Then there were the issues posed by that ancient malady known as odium theologicum. Some synod fathers came to Synod 2015, as they had come to its preparatory predecessor, Synod 2014, determined to re-adjudicate Paul VI’s 1968 encyclical on the morally appropriate means of regulating fertility (Humanae Vitae) and John Paul II’s 1993 encyclical on the reform of Catholic moral theology (Veritatis Splendor). Those who wished to bury those two encyclicals were, in the main, identical with those pressing the Kasper proposal for admitting the divorced and civilly remarried to Holy Communion. Those who found the Kasper proposal woefully deficient on many grounds were, in the main, those who judged that Humanae Vitae had been prophetic in its analysis of what a “contraceptive mentality” would do to Western culture and society; who thought that Veritatis Splendor had rescued Catholic moral theology from the quicksand of postmodern subjectivism; and who believed that the “signs of the times” (pace Gaudium et Spes) should be read throughthe lens of divine revelation (pace Dei Verbum), rather than taken as the principal hermeneutic tool for understanding revelation today.
The contest over the Catholic Church’s response to the sexual revolution, which involves basic questions of the Church’s self-understanding and the Church’s pastoral approach to mission, will continue long past the most recent Synod on the Family. Nonetheless, the arguments abroad in Rome during the meeting, and the way the great majority of them were resolved in the final report, reinforced the doctrinal and theological foundations on which that contest must be fought, claims to the contrary from those who lost most of what they were seeking in Rome notwithstanding. To put all of that into a clearer focus than was available in October through the smog of the mainstream media and blogosphere, attention must be paid to what actually happened.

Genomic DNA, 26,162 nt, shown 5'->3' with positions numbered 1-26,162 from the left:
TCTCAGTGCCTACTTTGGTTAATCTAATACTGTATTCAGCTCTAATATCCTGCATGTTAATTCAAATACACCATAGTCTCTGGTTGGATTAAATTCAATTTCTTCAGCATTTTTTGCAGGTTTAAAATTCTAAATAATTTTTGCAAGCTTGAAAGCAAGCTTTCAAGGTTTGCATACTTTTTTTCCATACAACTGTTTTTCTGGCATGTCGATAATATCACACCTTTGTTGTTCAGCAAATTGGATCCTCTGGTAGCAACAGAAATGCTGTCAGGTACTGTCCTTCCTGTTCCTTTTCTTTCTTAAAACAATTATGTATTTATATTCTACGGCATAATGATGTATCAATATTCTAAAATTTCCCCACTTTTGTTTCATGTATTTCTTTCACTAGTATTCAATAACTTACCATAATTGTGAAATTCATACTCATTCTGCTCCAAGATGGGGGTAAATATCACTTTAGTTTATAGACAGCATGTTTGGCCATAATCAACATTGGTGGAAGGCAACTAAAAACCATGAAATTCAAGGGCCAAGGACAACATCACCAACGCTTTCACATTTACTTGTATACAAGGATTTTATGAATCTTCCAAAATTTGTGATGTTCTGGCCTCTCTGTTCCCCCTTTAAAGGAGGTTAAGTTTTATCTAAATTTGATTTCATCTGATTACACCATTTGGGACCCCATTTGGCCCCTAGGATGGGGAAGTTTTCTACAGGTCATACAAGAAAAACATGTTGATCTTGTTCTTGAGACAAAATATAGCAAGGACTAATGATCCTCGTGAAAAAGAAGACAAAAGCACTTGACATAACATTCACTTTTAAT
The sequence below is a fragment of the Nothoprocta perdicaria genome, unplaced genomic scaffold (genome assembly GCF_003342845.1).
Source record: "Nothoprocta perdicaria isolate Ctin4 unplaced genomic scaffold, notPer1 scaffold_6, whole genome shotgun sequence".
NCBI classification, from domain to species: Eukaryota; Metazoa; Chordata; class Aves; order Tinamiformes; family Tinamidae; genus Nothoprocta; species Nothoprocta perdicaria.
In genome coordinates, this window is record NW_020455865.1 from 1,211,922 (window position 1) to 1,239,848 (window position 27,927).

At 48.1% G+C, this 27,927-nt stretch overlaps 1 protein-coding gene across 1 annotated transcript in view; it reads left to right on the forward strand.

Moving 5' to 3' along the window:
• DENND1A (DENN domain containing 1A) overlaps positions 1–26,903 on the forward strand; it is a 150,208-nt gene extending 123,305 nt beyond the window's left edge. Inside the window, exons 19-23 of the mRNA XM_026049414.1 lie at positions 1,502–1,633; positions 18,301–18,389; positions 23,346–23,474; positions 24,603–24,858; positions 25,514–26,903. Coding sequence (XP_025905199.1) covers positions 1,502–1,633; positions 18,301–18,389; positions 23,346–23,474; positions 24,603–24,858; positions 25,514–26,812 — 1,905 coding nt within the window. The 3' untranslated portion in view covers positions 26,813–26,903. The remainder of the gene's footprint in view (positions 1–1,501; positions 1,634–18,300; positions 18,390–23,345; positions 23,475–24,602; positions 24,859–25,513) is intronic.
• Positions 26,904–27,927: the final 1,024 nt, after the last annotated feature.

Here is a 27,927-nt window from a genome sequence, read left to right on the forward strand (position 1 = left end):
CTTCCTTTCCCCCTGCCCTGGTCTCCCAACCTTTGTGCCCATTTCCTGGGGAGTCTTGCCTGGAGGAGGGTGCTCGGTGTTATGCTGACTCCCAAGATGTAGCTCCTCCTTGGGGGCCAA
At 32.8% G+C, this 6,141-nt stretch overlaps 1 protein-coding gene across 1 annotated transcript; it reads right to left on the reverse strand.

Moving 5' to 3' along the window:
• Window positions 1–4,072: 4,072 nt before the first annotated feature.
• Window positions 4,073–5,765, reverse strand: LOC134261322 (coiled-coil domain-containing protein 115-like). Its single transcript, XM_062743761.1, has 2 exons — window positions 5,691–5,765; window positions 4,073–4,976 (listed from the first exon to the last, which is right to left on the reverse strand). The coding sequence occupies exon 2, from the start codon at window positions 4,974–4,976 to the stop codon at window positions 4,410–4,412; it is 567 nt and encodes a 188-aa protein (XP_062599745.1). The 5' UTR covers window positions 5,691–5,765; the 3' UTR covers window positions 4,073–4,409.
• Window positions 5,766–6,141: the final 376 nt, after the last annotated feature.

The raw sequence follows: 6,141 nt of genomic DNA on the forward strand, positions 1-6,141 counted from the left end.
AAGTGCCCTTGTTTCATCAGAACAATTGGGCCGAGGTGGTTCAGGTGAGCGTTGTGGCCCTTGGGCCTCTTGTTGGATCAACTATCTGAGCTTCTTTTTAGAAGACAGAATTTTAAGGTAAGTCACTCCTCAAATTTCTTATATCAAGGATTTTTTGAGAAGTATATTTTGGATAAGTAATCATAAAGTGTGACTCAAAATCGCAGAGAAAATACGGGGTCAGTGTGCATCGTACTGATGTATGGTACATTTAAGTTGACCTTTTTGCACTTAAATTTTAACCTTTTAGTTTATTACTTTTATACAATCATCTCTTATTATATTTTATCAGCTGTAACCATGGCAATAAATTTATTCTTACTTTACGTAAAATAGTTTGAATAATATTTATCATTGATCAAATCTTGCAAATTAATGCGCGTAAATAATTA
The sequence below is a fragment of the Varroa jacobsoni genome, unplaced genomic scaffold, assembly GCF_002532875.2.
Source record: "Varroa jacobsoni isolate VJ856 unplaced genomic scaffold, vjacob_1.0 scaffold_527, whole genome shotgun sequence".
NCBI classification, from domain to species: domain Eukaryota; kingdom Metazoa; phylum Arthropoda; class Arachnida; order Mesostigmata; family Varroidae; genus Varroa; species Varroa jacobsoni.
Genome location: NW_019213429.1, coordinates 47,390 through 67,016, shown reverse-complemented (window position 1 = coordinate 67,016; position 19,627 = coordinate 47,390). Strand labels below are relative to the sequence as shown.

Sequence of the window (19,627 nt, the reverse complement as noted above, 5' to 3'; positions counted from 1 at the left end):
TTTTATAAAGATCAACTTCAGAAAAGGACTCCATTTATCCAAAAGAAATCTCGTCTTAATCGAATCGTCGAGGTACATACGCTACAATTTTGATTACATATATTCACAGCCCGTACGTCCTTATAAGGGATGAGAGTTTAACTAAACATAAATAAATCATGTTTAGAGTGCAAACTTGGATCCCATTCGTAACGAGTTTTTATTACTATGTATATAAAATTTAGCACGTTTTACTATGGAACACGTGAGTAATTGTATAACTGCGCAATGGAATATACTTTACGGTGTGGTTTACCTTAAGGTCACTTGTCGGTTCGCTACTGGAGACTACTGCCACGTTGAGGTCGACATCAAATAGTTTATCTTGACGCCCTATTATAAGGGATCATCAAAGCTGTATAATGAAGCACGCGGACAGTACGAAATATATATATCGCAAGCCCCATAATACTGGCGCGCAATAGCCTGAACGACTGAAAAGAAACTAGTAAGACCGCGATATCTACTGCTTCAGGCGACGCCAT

Long before the synod fathers began assembling in Rome, it was clear that many of them were deeply concerned about the working document (theInstrumentum Laboris, hereafter IL) they had been given. In the months after it was made available last summer, the IL was severely criticized for numerous deficiencies. The first had to do with structure: Why did an ecclesial document begin with sociology—and not very good sociology—rather than the Word of God? Shouldn’t the latter be the first thing reflected upon, so that the kaleidoscopic crisis of marriage and the family today would come into a sharper and appropriately Christian focus?
Many synod fathers also found the language of the IL dull and uninspired, as if the Church, confronted with the cultural tsunami of the sexual revolution, had run out of intellectual gas and pastoral nerve and was mildly embarrassed by its teaching—especially the teaching of Veritatis Splendor and John Paul II’s Theology of the Body, neither of which was prominently featured (to put it gently) in the IL. There were also thought to be dangerous ambiguities in its discussion of pastoral practice; on that front, more than a few episcopal eyebrows were raised by the fact that the synod general secretariat had ignored its own ground rules by inserting into the working document for Synod 2015 material that was not in the final report of Synod 2014.